We get a lot of questions about honey here at The Bee Store. Apparently, there are a lot of really bad sources of information out there, so we thought we’d help with some of the common questions. One very common question or concern that we hear is about crystallized honey, which we discussed in November. So here are some very typical questions –
In a word…Nectar. Flowering plants produce a sweet sugary liquid called nectar. The only reason they do is to attract pollinators like honey bees, butterflies, and hummingbirds. Nectar is made up of sugars, amino acids, and other chemicals that attract (or repel in some cases) pollinators. The color and composition of nectar depend on the type of flower.
Attracted by the sweet nectar, honey bees visit the flowers when they are in bloom. They slurp up the liquid and hold it in a special “honey stomach” or crop to carry it back to the hive. When the nectar is in the crop, it mixes with various enzymes which help break the sugars down into glucose and fructose. The nectar is not digested in the honey stomach.
Once inside the beehive, the nectar is deposited into a honeycomb cell. Worker bees will suck up the nectar and spit it back into the cell over and over. This adds more enzymes into the nectar and adds air bubbles that help dehydrate the nectar. Other bees will fan the liquid nectar with their wings to help bring down the moisture. Once the nectar is reduced to below 18% moisture, the bees will cap it with beeswax, storing it for future use.
What’s up with all the labels?
Marketing is a part of life that is so pervasive that we barely recognize it anymore. A short walk through a “health food” store is proof positive that marketing works! When it comes to honey, the most common labels are RAW, ORGANIC, or LOCAL. So, let’s talk about these since it can be a bit confusing.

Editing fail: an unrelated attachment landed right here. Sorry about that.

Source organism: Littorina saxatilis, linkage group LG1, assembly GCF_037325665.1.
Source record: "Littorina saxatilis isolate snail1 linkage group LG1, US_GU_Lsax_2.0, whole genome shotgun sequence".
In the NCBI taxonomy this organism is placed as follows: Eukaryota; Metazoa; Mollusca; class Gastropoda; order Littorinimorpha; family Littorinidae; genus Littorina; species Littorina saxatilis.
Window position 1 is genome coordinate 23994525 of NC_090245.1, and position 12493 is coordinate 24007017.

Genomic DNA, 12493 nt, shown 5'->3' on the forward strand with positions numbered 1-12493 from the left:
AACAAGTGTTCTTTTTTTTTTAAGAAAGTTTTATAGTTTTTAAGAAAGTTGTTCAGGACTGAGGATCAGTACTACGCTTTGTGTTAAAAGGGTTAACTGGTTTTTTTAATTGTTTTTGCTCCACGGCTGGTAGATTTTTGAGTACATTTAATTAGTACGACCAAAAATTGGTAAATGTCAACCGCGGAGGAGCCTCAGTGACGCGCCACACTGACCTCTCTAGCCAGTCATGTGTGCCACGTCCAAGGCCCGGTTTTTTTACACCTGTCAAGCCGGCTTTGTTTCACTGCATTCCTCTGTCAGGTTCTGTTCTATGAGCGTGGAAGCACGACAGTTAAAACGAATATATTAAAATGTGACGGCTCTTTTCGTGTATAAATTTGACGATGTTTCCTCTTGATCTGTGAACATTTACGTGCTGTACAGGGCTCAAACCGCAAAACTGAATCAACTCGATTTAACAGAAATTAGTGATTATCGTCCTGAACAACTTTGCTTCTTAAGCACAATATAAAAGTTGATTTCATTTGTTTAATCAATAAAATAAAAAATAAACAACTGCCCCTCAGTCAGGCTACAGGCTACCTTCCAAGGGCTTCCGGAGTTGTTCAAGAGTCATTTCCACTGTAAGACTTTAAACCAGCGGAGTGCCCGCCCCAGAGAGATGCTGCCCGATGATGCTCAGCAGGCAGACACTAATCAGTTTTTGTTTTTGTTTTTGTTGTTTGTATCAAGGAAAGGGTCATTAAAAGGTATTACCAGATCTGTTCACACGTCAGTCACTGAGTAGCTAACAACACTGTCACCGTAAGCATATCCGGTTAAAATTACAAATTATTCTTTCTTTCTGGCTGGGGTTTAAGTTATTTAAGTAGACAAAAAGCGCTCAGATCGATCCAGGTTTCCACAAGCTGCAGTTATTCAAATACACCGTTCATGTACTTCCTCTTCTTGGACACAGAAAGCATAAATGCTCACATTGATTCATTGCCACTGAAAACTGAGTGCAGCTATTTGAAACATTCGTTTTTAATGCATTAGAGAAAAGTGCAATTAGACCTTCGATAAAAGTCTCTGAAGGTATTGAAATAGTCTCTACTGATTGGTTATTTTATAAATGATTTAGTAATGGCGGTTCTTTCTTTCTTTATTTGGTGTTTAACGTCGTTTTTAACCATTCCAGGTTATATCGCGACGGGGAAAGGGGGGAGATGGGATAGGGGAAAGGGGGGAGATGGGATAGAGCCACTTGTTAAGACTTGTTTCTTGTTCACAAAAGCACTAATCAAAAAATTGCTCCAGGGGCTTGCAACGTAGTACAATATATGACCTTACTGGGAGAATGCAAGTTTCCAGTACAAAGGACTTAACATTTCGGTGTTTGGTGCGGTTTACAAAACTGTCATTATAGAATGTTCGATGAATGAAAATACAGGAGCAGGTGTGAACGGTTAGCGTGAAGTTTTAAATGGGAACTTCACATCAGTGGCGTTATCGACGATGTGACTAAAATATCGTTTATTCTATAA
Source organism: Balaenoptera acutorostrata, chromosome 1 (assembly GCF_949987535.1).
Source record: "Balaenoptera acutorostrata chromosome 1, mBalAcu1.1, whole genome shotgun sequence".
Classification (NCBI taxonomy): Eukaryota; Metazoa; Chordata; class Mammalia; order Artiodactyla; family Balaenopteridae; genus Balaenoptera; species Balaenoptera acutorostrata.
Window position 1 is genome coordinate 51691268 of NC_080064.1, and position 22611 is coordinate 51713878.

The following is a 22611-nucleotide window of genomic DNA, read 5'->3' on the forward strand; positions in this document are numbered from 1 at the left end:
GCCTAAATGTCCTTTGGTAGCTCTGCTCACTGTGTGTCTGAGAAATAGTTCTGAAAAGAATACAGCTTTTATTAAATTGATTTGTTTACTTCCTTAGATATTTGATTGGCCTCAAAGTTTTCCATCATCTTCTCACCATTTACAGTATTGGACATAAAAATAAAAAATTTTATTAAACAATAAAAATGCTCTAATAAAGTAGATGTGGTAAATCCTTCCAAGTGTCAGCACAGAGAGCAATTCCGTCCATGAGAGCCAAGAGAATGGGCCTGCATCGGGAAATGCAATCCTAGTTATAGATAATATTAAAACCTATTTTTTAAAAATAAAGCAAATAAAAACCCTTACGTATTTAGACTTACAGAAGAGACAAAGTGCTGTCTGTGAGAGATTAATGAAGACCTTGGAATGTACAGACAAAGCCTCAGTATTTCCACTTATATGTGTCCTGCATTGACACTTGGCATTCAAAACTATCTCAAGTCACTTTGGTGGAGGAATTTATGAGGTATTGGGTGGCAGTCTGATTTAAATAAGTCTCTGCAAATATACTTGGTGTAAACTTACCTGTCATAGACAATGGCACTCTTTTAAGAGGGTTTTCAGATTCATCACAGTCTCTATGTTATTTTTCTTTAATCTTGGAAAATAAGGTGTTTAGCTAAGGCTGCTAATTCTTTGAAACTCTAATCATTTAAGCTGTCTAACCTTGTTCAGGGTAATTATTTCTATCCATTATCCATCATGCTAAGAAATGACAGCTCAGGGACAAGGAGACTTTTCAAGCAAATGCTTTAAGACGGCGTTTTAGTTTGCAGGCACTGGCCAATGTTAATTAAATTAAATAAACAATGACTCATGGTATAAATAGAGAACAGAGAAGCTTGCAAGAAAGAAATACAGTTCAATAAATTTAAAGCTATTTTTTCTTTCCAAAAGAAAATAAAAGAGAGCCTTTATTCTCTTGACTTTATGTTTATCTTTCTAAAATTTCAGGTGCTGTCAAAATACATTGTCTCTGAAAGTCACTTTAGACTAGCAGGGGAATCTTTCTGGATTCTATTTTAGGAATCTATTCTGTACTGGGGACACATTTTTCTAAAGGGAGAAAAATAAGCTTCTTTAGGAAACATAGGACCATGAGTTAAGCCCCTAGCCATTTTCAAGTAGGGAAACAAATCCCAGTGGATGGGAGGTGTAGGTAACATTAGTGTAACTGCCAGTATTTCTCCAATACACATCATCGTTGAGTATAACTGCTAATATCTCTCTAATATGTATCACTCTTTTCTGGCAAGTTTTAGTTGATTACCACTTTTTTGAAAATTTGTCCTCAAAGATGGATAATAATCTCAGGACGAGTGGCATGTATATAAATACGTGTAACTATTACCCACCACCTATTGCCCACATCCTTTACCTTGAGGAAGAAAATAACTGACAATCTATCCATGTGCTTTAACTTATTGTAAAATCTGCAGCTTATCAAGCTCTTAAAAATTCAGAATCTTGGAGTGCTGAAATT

Raw honey is honey that has not been processed and contains no additives. Processing usually means heating or pasteurizing and super-filtering. There is some disagreement about “heating.” Some beekeepers feel that ANY additional heat negates the “RAW” label, while most believe that heating to temps below 100 F is acceptable. However, we can all agree that pasteurizing at temps above 140 effectively destroys the important enzymes that give honey its healthy qualities.
Filtering is another carefully tread word. When extracting honey from the comb, beekeepers will let the honey run through a series of strainers. This removes bits of wax, bee parts, and other “hive trash” that we don’t want in the honey. This does not remove the pollen particles or other components that make honey, well…honey.
Commercial honey producers will often pasteurize and super-filter their honey in order to preserve the clear appearance on the grocery store shelves.
Organic honey is a label that gives most beekeepers a good chuckle. According to the USDA, organic products must be free from synthetic fertilizers and chemical (pesticide/herbicide) free among many other things. Consider that the forage area for a honey bee is about a 5-mile radius from the hive. That means that bees have about 80 square miles in which to forage. That means nothing within that 80 square miles can use synthetic fertilizer or chemicals.
Many beekeepers recognize the marketing value of the “organic” label and exploit the very vague organic labeling standards regarding honey. Some feel that if they go “treatment free” they have “organic” honey. Not so at all. Not only must the forage area be organic, but the lineage of the bees must be organic.